"Padma" means "lotus" in Sanskrit. "Padmasana" means sitting in the "Lotus Posture".
This posture is called Padmasana because the arrangement of the hands and feet resemble a lotus when seen from a distance. The two feet placed upon the opposite thigh resemble the leaves while the two hands placed one over the other resembles the lotus in full bloom.
- Sit erect.
- Stretch out your legs in front of you and keep the heels together.
- Hold the right ankle with the right hand and the right big toe with the left hand. Bending the right knee outwards, pull round the right foot towards your left groin line. Set the foot firmly at the root ofthe left upper thigh. The heel should lightly press the left side of the lower abdomen. The foot must lie fully stretched over the left thigh with its sole turned upwards. Keep the right knee pressing the floor.
- Similarly, fold the left leg and place the foot firmly at the root of the right upper thigh. The foot must lie fully stretched over the right thigh with the sole turned upwards. Keepthe left knee also pressing the floor.
- With both legs now interlocked, keep the spine, neck and head erect.
- Place one palm upon the other, both turned upward and cupped, and rest them on the upturned heels a little below the navel.
- Remain in this posture in perfect ease until you begin to be uncomfortable.
- Unlock the footlock. Stretch out your legs and return to the original sitting position.
- Practice alternating the legs.
- Do not sit in this posture while eating food or immediately after taking it.
- Persons having sciatica or varicose veins in the legs should attempt this posture cautiously.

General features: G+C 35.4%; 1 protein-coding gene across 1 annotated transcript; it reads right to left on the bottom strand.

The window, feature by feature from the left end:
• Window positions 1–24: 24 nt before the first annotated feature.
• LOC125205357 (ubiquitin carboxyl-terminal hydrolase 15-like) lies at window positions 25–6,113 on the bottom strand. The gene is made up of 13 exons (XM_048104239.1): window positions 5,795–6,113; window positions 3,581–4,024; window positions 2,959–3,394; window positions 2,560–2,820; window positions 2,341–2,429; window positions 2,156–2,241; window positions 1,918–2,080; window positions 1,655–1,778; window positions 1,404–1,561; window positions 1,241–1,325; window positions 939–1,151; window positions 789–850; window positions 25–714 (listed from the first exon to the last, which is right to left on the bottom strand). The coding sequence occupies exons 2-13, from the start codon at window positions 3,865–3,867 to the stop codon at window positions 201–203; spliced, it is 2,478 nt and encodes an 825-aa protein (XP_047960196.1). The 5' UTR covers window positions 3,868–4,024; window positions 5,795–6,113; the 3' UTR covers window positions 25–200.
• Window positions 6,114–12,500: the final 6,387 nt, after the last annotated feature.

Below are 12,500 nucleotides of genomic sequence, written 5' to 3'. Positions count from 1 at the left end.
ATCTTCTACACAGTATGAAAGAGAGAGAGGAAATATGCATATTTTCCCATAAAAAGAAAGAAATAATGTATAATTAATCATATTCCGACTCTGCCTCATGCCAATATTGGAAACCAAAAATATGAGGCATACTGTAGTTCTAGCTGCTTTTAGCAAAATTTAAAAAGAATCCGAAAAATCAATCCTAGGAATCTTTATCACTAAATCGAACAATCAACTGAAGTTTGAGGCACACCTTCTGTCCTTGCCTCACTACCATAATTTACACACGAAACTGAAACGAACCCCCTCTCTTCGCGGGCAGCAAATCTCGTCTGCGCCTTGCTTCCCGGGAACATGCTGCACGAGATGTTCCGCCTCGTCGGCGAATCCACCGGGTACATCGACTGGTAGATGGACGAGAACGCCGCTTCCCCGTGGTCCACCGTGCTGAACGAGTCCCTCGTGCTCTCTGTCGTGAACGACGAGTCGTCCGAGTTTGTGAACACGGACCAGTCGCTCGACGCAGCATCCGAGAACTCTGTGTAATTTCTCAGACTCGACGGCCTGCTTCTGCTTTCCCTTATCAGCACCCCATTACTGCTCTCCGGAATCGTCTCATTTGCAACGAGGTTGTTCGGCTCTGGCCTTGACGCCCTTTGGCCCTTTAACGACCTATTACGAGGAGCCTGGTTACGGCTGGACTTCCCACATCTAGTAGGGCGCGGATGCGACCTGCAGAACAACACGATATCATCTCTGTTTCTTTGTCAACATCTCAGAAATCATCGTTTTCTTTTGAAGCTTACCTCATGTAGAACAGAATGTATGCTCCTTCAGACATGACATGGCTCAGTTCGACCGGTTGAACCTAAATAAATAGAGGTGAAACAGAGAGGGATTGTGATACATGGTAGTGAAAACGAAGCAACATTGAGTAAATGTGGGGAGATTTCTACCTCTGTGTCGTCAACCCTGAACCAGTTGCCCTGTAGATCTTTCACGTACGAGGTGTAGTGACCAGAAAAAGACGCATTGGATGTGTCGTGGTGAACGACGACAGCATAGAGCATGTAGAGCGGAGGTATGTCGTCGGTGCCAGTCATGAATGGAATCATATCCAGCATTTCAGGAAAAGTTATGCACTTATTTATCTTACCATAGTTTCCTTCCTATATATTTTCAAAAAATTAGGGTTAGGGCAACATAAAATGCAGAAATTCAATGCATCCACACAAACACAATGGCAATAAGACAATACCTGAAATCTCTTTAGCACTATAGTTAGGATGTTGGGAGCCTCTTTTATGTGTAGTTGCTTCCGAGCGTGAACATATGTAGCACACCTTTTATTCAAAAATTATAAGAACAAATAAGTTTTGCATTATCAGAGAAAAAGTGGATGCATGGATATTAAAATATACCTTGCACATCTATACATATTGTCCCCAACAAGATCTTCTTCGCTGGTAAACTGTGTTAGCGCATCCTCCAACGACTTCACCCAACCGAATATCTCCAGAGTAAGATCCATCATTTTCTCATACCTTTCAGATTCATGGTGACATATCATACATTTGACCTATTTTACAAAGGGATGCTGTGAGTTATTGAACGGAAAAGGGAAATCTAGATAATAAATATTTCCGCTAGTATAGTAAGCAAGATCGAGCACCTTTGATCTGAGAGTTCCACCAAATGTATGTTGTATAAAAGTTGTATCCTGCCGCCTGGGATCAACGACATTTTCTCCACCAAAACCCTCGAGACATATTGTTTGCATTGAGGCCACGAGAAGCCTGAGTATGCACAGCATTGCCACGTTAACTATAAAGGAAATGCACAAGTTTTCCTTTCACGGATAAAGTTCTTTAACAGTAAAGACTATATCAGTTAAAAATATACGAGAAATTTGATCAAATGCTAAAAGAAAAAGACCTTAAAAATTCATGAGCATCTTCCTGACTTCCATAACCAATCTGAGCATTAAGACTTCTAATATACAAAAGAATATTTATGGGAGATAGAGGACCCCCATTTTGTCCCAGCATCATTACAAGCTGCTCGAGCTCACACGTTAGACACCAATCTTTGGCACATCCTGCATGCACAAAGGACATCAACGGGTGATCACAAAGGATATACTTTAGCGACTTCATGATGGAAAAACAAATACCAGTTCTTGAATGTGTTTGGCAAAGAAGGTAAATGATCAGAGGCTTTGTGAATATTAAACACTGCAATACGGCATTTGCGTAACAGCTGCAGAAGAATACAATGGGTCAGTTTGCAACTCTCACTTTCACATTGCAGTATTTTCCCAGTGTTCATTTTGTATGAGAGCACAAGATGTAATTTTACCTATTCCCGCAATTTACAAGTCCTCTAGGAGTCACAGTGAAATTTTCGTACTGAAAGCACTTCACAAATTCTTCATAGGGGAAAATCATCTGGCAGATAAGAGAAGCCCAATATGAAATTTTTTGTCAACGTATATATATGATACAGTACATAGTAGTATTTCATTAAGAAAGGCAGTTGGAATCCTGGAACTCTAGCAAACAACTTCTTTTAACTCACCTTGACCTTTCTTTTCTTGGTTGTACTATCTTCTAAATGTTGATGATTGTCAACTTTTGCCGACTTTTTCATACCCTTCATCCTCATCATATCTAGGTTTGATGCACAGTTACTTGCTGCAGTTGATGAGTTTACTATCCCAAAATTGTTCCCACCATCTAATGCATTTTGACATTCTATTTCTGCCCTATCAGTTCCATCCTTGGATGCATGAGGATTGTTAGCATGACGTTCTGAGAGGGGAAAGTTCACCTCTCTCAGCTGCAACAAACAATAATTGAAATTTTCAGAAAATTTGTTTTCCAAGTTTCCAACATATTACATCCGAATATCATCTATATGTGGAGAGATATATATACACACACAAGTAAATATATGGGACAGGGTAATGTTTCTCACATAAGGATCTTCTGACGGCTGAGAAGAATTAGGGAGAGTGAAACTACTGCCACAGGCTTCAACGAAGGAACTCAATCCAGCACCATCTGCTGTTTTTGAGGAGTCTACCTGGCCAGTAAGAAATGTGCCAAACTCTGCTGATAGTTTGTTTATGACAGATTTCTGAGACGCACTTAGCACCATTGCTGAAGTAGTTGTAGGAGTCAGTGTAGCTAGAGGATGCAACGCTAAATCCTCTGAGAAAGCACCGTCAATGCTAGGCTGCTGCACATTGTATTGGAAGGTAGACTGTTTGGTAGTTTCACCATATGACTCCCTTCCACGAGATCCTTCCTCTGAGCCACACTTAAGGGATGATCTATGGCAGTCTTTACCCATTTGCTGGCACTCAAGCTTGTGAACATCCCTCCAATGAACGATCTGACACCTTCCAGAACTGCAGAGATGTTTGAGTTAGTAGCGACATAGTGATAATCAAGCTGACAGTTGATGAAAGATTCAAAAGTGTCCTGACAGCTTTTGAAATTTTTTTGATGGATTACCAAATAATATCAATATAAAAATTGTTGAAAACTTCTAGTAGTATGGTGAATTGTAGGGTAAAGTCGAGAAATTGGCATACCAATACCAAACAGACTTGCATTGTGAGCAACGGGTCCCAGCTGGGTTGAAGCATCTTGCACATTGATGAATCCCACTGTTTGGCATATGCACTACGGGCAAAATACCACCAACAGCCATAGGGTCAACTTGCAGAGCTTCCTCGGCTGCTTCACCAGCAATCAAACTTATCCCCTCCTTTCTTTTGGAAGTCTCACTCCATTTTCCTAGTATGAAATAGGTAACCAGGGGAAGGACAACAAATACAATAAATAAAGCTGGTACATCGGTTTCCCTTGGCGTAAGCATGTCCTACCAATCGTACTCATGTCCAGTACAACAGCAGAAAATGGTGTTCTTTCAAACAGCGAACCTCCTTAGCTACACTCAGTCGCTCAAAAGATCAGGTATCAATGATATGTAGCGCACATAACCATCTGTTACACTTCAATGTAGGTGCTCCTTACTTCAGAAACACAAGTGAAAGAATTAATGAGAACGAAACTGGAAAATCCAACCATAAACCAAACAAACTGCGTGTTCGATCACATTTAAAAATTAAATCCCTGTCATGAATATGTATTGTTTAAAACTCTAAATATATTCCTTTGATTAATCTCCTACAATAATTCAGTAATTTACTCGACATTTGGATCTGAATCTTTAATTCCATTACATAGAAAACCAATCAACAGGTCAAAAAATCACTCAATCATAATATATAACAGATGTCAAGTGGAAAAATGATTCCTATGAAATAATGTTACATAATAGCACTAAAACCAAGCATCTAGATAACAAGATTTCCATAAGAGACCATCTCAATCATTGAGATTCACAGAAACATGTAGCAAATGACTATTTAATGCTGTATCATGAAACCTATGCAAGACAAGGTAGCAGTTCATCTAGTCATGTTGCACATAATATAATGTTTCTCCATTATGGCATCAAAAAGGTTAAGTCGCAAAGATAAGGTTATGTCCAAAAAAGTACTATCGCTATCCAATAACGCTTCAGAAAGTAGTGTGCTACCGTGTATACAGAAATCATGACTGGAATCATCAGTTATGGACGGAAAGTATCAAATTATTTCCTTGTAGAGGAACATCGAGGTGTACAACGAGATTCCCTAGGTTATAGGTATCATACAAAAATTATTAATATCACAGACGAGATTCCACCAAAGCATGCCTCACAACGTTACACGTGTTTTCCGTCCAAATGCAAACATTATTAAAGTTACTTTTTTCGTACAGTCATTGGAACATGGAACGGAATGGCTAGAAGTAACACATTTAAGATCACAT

- Sitting in Padmasana will help to reduce excess fat in the abdomen, buttocks and thighs.
- This posture strengthens the thighs and calves and provides elasticity to the hamstring muscles.
- Padmasana develops the correct carriage of the body with perfect equilibrium since the spine has to be kept straight during the practise.
- The important muscles, ligaments and tendons of the lower extremities are extended and flexed while sitting in Padmasana and relaxed when it is released.
- This posture promotes a rich supply of blood to the organs in the pelvic and the abdomino-genital regions while the flow of blood to the lower extemities is limited. Since more blood is made to circulate in the lumbar region of the spine and the abdomen, the spine and the abdominal organs are toned up.
- It firms up the coccygeal and sacral regions of the spine and the sciatic nerve. It also tones up the colon.
- It limbers up stiff knees and ankles and improves the flexibility of the hip-joints. It relieves arthritic pain in these areas.
- Minor spinal deformities are set right.
- The erect spine prevents the compression of the abdominal viscera while sitting in this posture.